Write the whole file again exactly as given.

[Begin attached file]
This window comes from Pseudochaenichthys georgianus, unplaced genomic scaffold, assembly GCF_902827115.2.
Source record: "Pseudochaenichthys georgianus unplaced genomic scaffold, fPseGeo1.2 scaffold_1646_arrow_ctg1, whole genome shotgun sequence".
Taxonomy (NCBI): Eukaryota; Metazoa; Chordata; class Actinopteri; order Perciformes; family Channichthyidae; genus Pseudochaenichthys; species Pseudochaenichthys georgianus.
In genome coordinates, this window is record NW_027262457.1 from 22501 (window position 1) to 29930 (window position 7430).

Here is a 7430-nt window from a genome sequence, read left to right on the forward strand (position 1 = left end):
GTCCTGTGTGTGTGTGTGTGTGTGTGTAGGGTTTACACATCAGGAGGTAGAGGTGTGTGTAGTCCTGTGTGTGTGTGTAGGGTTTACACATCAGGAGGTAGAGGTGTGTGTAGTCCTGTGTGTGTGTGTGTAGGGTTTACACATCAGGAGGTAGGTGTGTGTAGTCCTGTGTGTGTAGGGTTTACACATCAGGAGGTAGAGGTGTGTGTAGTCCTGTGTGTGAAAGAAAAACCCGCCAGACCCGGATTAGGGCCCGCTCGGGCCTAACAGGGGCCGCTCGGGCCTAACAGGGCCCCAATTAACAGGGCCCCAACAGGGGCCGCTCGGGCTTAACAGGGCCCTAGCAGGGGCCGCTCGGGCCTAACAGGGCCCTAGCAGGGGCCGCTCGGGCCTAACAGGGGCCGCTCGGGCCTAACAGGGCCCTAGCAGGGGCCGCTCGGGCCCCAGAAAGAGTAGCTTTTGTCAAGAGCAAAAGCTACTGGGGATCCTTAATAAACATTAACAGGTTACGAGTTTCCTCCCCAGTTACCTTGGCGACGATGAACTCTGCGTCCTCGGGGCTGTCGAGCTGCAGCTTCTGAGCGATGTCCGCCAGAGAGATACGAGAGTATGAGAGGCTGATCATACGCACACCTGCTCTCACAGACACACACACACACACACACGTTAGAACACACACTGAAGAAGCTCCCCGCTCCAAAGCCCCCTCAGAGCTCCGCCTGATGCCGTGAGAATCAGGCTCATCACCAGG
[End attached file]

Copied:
This window comes from Pseudochaenichthys georgianus, unplaced genomic scaffold, assembly GCF_902827115.2.
Source record: "Pseudochaenichthys georgianus unplaced genomic scaffold, fPseGeo1.2 scaffold_1646_arrow_ctg1, whole genome shotgun sequence".
Taxonomy (NCBI): Eukaryota; Metazoa; Chordata; class Actinopteri; order Perciformes; family Channichthyidae; genus Pseudochaenichthys; species Pseudochaenichthys georgianus.
In genome coordinates, this window is record NW_027262457.1 from 22501 (window position 1) to 29930 (window position 7430).

Here is a 7430-nt window from a genome sequence, read left to right on the forward strand (position 1 = left end):
GTCCTGTGTGTGTGTGTGTGTGTGTGTAGGGTTTACACATCAGGAGGTAGAGGTGTGTGTAGTCCTGTGTGTGTGTGTAGGGTTTACACATCAGGAGGTAGAGGTGTGTGTAGTCCTGTGTGTGTGTGTGTAGGGTTTACACATCAGGAGGTAGGTGTGTGTAGTCCTGTGTGTGTAGGGTTTACACATCAGGAGGTAGAGGTGTGTGTAGTCCTGTGTGTGAAAGAAAAACCCGCCAGACCCGGATTAGGGCCCGCTCGGGCCTAACAGGGGCCGCTCGGGCCTAACAGGGCCCCAATTAACAGGGCCCCAACAGGGGCCGCTCGGGCTTAACAGGGCCCTAGCAGGGGCCGCTCGGGCCTAACAGGGCCCTAGCAGGGGCCGCTCGGGCCTAACAGGGGCCGCTCGGGCCTAACAGGGCCCTAGCAGGGGCCGCTCGGGCCCCAGAAAGAGTAGCTTTTGTCAAGAGCAAAAGCTACTGGGGATCCTTAATAAACATTAACAGGTTACGAGTTTCCTCCCCAGTTACCTTGGCGACGATGAACTCTGCGTCCTCGGGGCTGTCGAGCTGCAGCTTCTGAGCGATGTCCGCCAGAGAGATACGAGAGTATGAGAGGCTGATCATACGCACACCTGCTCTCACAGACACACACACACACACACACGTTAGAACACACACTGAAGAAGCTCCCCGCTCCAAAGCCCCCTCAGAGCTCCGCCTGATGCCGTGAGAATCAGGCTCATCACCAGG